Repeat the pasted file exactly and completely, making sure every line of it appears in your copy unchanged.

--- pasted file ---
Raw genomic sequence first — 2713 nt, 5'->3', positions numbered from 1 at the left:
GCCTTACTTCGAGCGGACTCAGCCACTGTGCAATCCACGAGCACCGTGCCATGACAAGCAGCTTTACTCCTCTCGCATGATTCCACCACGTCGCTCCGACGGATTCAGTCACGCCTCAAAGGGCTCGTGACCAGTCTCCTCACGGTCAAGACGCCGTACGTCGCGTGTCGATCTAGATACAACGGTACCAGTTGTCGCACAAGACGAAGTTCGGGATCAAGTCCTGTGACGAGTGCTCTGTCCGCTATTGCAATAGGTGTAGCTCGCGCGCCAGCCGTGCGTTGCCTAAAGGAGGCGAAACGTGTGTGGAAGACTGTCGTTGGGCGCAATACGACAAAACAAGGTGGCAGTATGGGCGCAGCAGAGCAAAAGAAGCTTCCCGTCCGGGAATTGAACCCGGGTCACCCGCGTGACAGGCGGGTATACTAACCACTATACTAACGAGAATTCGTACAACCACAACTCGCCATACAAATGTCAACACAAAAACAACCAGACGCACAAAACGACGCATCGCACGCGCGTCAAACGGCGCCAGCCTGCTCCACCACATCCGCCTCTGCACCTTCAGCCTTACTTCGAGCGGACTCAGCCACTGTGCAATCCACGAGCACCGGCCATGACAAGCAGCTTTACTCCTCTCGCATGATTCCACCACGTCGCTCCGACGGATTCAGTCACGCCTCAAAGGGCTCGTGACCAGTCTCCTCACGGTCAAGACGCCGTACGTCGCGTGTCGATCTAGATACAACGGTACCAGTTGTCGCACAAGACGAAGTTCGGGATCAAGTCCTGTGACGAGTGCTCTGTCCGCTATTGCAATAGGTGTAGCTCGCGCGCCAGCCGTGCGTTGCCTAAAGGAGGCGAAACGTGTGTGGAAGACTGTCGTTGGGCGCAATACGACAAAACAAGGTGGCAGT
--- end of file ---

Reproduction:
Raw genomic sequence first — 2713 nt, 5'->3', positions numbered from 1 at the left:
GCCTTACTTCGAGCGGACTCAGCCACTGTGCAATCCACGAGCACCGTGCCATGACAAGCAGCTTTACTCCTCTCGCATGATTCCACCACGTCGCTCCGACGGATTCAGTCACGCCTCAAAGGGCTCGTGACCAGTCTCCTCACGGTCAAGACGCCGTACGTCGCGTGTCGATCTAGATACAACGGTACCAGTTGTCGCACAAGACGAAGTTCGGGATCAAGTCCTGTGACGAGTGCTCTGTCCGCTATTGCAATAGGTGTAGCTCGCGCGCCAGCCGTGCGTTGCCTAAAGGAGGCGAAACGTGTGTGGAAGACTGTCGTTGGGCGCAATACGACAAAACAAGGTGGCAGTATGGGCGCAGCAGAGCAAAAGAAGCTTCCCGTCCGGGAATTGAACCCGGGTCACCCGCGTGACAGGCGGGTATACTAACCACTATACTAACGAGAATTCGTACAACCACAACTCGCCATACAAATGTCAACACAAAAACAACCAGACGCACAAAACGACGCATCGCACGCGCGTCAAACGGCGCCAGCCTGCTCCACCACATCCGCCTCTGCACCTTCAGCCTTACTTCGAGCGGACTCAGCCACTGTGCAATCCACGAGCACCGGCCATGACAAGCAGCTTTACTCCTCTCGCATGATTCCACCACGTCGCTCCGACGGATTCAGTCACGCCTCAAAGGGCTCGTGACCAGTCTCCTCACGGTCAAGACGCCGTACGTCGCGTGTCGATCTAGATACAACGGTACCAGTTGTCGCACAAGACGAAGTTCGGGATCAAGTCCTGTGACGAGTGCTCTGTCCGCTATTGCAATAGGTGTAGCTCGCGCGCCAGCCGTGCGTTGCCTAAAGGAGGCGAAACGTGTGTGGAAGACTGTCGTTGGGCGCAATACGACAAAACAAGGTGGCAGT